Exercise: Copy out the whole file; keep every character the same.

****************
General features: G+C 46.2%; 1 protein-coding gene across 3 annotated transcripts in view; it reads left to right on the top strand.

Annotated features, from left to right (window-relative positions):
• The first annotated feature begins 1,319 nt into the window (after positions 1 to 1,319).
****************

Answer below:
General features: G+C 46.2%; 1 protein-coding gene across 3 annotated transcripts in view; it reads left to right on the top strand.

Annotated features, from left to right (window-relative positions):
• The first annotated feature begins 1,319 nt into the window (after positions 1 to 1,319).